Winter is coming.
The first snow fell on brightly colored leaves this year. It surprised me because I hadn’t mentally prepared for winter to come, yet. This was my wakeup call to dig out hats and gloves and decide if we are going to get ski passes this year. It also triggered another wakeup call – a bigger, more important winter is coming someday. (No, it doesn’t involve white walkers.) The winter of our lives is coming in the form of old age, and I wonder if we are preparing for it?
While winter can be as beautiful as all the other seasons, people usually fear it because aging means pending death, possible sickness and pain, and lost independence. According to the CDC, there has been a major shift in the leading cause of death over the last century from infectious disease, to acute illness, and now to chronic disease and degenerative illness. They report that “Two out of every three older Americans have multiple chronic conditions.” Some of that is inevitable, but like Dr. Andrew Weil said at the recent International Council on Active Aging conference, the aging process can be separated from disease. Therefore, our goal shouldn’t be anti-aging, but anti-diseasing.
Whether you are like my parents and quickly approaching your winter, or like my children whose winter seems far off, there are things you can do now to prepare. Just keep in mind that preparing for seasonal winter is different than preparing for the winter of life. Because nobody is getting out of this life alive, the goal is not to survive until spring, but rather to enjoy our winter with a body that still functions and is relatively free from chronic disease.
I know it’s hard to think about the pending winter in the midst of our spring or summer years. When we are young, our bodies are flexible, functional, and disease free. I watch my children and see strong, vibrant lives preparing to bear good fruit, and it’s difficult to imagine that they won’t always be this healthy. Most of us only start to contemplate our exit plan from this earth when we approach our autumn. Like brightly colored leaves, we shine with confidence and life experience during this stage, but we also begin to notice the slightest hint of brittleness around the edges. The culmination of inactivity, poor diet, and bad habits tend to show up in this season.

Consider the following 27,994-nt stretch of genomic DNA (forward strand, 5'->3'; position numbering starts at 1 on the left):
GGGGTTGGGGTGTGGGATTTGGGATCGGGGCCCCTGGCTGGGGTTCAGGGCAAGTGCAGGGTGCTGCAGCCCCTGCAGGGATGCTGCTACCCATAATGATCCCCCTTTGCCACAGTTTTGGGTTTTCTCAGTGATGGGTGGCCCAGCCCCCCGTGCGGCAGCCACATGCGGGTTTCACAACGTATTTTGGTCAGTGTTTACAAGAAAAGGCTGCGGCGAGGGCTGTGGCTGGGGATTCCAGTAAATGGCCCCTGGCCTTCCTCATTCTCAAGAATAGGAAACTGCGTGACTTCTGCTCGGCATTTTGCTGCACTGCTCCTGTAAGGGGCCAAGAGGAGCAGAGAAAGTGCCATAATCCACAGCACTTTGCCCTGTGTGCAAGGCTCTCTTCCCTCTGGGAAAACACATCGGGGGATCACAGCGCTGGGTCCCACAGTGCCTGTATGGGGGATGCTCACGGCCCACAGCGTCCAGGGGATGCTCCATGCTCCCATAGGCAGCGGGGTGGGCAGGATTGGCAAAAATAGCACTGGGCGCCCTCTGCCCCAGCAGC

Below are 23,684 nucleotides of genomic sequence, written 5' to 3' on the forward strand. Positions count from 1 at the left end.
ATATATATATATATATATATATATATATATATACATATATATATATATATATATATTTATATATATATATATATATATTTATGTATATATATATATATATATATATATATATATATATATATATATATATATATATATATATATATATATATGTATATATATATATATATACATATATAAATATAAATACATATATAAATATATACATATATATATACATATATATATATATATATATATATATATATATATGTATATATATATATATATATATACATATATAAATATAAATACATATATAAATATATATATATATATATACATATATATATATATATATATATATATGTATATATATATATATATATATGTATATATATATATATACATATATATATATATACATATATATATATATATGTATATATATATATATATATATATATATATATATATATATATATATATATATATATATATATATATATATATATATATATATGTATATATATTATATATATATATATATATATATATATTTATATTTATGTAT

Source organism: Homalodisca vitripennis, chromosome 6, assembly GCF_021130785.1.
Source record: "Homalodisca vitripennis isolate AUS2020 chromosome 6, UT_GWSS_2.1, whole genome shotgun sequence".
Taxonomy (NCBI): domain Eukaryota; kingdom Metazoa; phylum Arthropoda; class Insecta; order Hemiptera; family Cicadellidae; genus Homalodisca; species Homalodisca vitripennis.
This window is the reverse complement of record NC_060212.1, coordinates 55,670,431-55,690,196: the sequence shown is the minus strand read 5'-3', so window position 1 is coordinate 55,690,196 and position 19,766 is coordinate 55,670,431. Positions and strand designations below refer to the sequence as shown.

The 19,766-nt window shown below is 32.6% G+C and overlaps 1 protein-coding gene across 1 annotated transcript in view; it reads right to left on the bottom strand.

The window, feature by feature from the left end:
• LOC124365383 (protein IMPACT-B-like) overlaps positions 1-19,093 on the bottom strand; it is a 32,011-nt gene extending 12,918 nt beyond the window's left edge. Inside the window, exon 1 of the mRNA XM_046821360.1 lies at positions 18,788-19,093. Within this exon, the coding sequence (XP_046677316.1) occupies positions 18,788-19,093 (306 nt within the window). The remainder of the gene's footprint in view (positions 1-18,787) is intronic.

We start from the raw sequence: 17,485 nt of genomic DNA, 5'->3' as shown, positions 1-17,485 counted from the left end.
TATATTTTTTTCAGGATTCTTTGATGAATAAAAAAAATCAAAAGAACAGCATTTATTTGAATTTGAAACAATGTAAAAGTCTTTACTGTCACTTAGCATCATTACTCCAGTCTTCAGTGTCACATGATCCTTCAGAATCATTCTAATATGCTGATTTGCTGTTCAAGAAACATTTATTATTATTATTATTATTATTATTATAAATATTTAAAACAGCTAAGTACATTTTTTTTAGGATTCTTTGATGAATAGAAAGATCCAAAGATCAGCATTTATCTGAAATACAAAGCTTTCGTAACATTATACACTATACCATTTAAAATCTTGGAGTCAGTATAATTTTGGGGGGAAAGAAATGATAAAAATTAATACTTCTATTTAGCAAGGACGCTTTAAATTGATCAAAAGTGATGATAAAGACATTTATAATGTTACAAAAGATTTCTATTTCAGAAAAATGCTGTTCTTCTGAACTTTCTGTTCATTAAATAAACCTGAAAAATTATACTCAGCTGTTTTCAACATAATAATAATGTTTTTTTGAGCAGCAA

Here are 6 ways we can start today to prepare for the pending winter of our lives. We don’t have to wait until we are near winter. The sooner we start, the better prepared we will be.
- Take a walk for 15 minutes after every meal to cut blood sugar spikes in half and protect against diabetes. I explain this concept further in the article titled Become a NEAT-er Person.
- Find a gentle joint mobility class like Kaiut Yoga to lubricate your joints and maintain your range of motion. My husband is going through Kaiut Yoga teacher training in Boulder, and I’ve seen firsthand the simple but effective way this type of yoga impacts the aging body.
- Eat lots of fruits, vegetables, and spices (like turmeric) to flood your body with antioxidants and phytonutrients so your body can fight off disease. The potential for disease is always present, so fuel your body well for a chance at the best defense. Scientists are learning more and more about nutrigenomics which is the study of food’s ability to impact gene expression, including chronic disease.
- Reduce inflammation because it is the underlying culprit of many chronic diseases and joint pain. Pay attention to how your body feels after eating certain foods. Some of the common inflammatory foods are sugar, trans fat, vegetable oil, MSG, aspartame, and alcohol.
- Find ways to flood your body with good hormones: laugh every day, move, and invest in others. Hormone balance is the lifeblood of vitality. Positivity, love, and low stress go a long way toward supporting healthy aging.
The pending winter of our lives does not have to mean pending disease. Instead, we can improve with time just like cheese, whiskey, and leftover chili. Winter is coming. Embrace it. Prepare for it. Welcome your winter with open arms and a warm heart.
Stevyn Guinnip has a masters degree in kinesiology and is a veteran in the fitness industry. She has a wide range of experience including NIH research, personal training, corporate wellness, cardiac rehab, group fitness, and launching fitness programs in both the US and Australia. Stevyn believes that if you seek wellness, you will find freedom. She also believes in the importance of the integrated core muscles including the (often neglected) pelvic floor muscles and diaphragm which are impacted by good posture, breathing, and movement.